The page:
Three Early Sufi Texts

Three Early Sufi Texts

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Al Hakim al Tirmidhi, Abu Abd al-Rahman al-Sulami al-Naysaburi. Nicholas Heer, & Kenneth L. Honerkamp
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Three Early Sufi Texts

A Treatise on the Heart

by Al-Hakim Al-Tirmidhi

The Stumblings of Those Aspiring

Stations of the Righteous

by Abu’Abd al-Rahman al-Sulami al-Naysaburi

(Three previously untranslated works. Arabic MSS for all three included.)

Translated by Nicholas Heer and Kenneth L. Honerkamp

The three Sufi texts published in this volume all deal with some aspect of the Sufi path to God. The Sufi path is marked by a number of different stages or stations (maqam/maqamat) which the Sufi traveller (salik) passes through as he advances on the path. On his way the Sufi also experiences various psychological and emotional states (hal/ahwal). These states differ from the stations through which the Sufi passes in that the states are transitory experiences granted to him by God and over which he has no control, whereas the stations are permanent stages on the path which he has achieved through his own individual effort.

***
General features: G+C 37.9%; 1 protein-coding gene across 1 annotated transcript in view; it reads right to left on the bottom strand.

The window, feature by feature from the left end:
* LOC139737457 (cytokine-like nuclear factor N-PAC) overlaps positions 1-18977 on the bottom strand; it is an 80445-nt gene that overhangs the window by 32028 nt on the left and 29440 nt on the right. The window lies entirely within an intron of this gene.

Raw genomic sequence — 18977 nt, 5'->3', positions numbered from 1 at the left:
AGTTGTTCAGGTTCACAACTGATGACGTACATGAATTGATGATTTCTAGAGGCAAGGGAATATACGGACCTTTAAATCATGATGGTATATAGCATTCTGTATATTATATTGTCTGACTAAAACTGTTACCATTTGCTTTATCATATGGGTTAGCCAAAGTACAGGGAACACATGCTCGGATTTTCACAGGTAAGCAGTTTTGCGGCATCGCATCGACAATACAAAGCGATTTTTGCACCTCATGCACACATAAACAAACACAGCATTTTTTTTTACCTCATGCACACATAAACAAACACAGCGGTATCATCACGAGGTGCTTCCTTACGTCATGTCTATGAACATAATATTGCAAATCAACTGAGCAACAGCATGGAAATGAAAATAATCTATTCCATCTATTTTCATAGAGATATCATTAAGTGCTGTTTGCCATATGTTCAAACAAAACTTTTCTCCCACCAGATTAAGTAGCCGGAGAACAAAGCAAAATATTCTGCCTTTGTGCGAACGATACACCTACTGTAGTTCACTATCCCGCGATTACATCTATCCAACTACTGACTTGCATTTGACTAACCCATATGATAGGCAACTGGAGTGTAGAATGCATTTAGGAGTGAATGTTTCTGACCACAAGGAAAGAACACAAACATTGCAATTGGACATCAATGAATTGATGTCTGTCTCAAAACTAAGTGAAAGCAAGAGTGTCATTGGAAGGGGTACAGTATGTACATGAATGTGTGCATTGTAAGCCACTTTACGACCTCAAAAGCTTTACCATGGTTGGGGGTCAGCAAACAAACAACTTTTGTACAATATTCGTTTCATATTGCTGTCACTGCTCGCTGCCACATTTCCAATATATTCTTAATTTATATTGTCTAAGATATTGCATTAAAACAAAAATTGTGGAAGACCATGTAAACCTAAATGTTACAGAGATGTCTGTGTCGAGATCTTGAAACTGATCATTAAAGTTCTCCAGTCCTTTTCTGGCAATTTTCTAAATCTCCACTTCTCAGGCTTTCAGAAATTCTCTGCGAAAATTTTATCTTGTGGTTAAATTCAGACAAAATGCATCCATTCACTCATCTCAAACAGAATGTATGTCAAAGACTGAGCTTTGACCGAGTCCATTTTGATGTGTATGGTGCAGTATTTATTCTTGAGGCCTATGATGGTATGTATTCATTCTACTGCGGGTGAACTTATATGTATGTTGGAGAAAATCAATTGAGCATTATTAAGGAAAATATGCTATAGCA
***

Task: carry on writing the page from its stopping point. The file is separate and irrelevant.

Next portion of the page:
The enumeration of these states and stations and discussions of the distinction between them may be found in such classical Sufi works as al-Kalabadhis Ta`arruf, al-Sarrajs Luma`, al-Qushayris Risalah and al-Hujwiris Kashf al-Mahjub. There are, however, considerable differences among these writers with respect to the enumeration and description of these stations and states. The existence of such differences should not be surprising since the descriptions of the stations and states found in these works are based on knowledge gained through interior Sufi experiences rather than on knowledge gained through the external senses.

The Sufi path to God, however, is not an easy one. The Sufis progress along the path is hindered by the machinations of the self (nafs), that is, the ego-self or what is called in the Quran the self that incites or exhorts to evil (al-nafs al-ammarah bi-al-su). In order to maintain his progress along the path to God the Sufi must be able to control the ego-self by disciplining it, and by continually blaming and abasing it.

Of the three Sufi works included in this volume, the first two, Bayan al-Farq, attributed to al-Hakim al-Tirmidhi, and al-Sulamis Darajat al-Sadiqin, deal primarily with the stations and states of the Sufi traveller on the path to God. The third, al-Sulamis Zalal al-Fuqara, on the other hand, deals with the disciplining and abasement of the ego-self or self that incites to evil. We hope the publication of these three Sufi texts in English translation will contribute to a greater appreciation of Islam and its mystical aspects.